Our Research

Our Research

Research of our group focuses on the mechanisms and physiological consequences of the astrocyte-neuron signaling, aiming to understand its role in physiological and
pathological aspects of synaptic physiology and brain function.
Astrocytes, classically considered as supportive cells for neurons without a direct role in brain information processing, are emerging as relevant elements in brain physiology through their ability to regulate neuronal and synaptic activity. We are studying how astrocytes respond to neuronal activity, how they control neuronal activity and synaptic transmission and plasticity, and how they are involved in neural network function to determine animal behavior.

Our previous work provided the first demonstration of regulation of synaptic
transmission by astrocytes and the definition of the Tripartite Synapse concept, which represents a novel view of synaptic physiology, in which astrocytes are integral functional elements of synapses by exchanging information signals
with neurons.

Our recent contributions include: demonstration that astrocytes display integrative properties for synaptic information processing (J Neurosci 2002, 2005); demonstration of
astrocyte regulation of hippocampal synaptic transmission at single synapses, and
demonstration that astrocytes induce synaptic plasticity (Science 2007); first description of astrocyte involvement in endocannabinoid signaling (Neuron 2008); elucidation of endocannabinoid effects on astrocytes and their consequences on synaptic transmission (Neuron 2010); first design of artificial AstroNeuronal networks a novel concept in artificial intelligence, and demonstration that artificial astrocytes improve network performance (Plos One 2011); demonstration of astrocyte-mediated hippocampal synaptic plasticity in vivo (PloS Biol 2012); demonstration of astrocyte-neuron signaling in human brain tissue (Cereb Cortex 2013); demonstration of structural and functional plasticity between astrocyte processes and dendritic spines (J Neurosci 2014); demonstration of lateral synaptic plasticity mediated by endocannabinoids through astrocyte signaling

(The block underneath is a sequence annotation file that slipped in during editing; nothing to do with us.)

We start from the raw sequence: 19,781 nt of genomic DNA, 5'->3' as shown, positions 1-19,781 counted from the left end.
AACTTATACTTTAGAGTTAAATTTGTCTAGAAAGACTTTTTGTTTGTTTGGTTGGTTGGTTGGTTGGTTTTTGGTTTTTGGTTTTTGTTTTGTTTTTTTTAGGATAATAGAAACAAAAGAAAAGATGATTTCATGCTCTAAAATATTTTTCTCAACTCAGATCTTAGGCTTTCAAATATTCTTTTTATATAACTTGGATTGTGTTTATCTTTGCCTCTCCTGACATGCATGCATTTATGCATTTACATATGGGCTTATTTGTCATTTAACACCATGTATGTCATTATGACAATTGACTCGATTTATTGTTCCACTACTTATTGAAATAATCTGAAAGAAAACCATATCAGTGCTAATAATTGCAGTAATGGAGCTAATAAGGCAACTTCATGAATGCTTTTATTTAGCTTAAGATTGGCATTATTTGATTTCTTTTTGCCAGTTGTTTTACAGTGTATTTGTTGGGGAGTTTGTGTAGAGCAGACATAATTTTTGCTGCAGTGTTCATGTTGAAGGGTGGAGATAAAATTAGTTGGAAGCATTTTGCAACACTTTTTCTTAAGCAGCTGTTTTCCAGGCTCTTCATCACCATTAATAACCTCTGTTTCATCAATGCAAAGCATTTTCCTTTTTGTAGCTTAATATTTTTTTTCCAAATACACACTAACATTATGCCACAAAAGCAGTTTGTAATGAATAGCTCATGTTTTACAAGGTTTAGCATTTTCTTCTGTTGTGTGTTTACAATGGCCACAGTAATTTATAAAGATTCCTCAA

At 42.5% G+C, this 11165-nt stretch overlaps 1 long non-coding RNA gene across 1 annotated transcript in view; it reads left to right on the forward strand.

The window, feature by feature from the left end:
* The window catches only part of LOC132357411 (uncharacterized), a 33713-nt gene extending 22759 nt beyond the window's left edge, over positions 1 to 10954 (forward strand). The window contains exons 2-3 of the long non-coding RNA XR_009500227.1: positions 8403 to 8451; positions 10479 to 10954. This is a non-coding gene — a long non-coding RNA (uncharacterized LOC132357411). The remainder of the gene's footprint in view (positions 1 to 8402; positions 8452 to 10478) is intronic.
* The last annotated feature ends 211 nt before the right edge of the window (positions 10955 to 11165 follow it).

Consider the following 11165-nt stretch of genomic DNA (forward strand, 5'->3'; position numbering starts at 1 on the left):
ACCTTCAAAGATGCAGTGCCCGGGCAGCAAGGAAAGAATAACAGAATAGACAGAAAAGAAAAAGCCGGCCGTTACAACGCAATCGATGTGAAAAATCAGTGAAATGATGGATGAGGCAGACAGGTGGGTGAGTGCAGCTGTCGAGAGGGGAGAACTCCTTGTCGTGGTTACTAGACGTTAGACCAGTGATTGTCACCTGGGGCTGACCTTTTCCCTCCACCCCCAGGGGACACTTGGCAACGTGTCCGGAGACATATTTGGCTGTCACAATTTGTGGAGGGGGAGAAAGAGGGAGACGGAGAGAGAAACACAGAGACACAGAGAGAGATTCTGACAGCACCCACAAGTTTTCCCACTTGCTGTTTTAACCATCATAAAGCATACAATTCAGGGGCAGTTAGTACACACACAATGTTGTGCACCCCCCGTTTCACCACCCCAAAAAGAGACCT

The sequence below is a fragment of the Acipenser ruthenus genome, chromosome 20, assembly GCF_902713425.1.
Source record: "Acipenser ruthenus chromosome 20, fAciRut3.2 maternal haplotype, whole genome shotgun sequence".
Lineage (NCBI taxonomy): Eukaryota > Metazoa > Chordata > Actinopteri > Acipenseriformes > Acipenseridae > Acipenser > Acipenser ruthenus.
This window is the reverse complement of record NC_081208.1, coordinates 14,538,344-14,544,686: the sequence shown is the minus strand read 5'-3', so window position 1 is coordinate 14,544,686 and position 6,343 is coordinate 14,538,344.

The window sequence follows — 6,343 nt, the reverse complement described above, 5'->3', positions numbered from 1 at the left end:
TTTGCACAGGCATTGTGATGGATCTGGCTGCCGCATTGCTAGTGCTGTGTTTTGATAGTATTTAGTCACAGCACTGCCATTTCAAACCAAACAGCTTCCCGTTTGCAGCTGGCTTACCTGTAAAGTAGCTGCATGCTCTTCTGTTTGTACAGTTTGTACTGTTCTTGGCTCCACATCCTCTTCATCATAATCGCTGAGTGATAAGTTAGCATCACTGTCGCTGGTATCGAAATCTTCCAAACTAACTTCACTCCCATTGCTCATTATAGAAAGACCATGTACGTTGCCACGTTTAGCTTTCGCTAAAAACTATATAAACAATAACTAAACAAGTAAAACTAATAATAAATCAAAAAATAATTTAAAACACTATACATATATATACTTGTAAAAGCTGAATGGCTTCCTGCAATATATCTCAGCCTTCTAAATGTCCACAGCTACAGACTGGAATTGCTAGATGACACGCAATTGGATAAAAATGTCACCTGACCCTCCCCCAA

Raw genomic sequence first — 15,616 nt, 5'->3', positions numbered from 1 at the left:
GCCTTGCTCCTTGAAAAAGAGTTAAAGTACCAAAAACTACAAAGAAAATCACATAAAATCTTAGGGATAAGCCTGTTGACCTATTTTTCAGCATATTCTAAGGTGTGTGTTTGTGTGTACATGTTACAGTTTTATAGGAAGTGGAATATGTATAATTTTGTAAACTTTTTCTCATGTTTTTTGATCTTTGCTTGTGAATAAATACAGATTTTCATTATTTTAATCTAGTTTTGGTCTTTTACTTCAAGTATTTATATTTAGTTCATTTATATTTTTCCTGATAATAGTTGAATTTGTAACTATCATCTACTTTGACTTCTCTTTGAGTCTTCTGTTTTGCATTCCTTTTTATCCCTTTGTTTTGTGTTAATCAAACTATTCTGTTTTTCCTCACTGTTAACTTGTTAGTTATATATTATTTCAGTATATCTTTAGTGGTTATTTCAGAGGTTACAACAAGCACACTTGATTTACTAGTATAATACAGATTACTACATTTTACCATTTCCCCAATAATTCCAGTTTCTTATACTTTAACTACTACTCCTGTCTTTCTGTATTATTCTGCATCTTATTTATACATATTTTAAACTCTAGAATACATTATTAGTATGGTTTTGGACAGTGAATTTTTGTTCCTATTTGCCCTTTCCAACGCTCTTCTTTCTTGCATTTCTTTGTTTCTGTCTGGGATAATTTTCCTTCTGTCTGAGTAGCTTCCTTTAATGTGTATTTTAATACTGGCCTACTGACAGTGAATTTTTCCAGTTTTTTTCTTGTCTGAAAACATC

(Cereb Cortex 2014); demonstration of the existence of functional astro-neuronal
networks that comprise subpopulations of astrocytes, neurons, and synapses (Science 2015); demonstration of astrocyte-neuron interaction in the ageing brain (Glia 2016); demonstration of astrocyte contribution to hippocampal rhythmic activity (eLife 2016); demonstration that astrocyte activity controls amygdala synaptic function and influences amygdala-associated animal behavior (Nature Neuroscience 2017); demonstration that neuronal activity determines distinct gliotransmitter release from single astrocyte (eLife 2018); demonstration that opioids activate astrocytes and stimulate gliotransmission in the nucleus accumbens (Cells 2019); demonstration that astrocytes mediate the synaptic effects of dopamine and amphetamine in the nucleus accumbens (Neuron 2020); demonstration that astrocytes mediate LTD in corticostriatal synapses (J Neurosci 2020).
Our research work also includes studies on the mechanisms of cellular and synaptic alterations in neurodegenerative diseases and aging (Glia 2017; J Neurosci 2018; Acta Neuropathol 2019).

We are currently investigating the cellular mechanisms and physio-pathological
consequences of astrocyte-neuron interactions in different brain areas to test the working hypothesis that brain function results from the operation of AstroNeuronal networks established by the coordinated activity of astrocytes and neurons. We are also interested in deciphering the contribution of the altered function of Tripartite Synapses and AstroNeuronal networks to brain diseases.

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Jamie Larson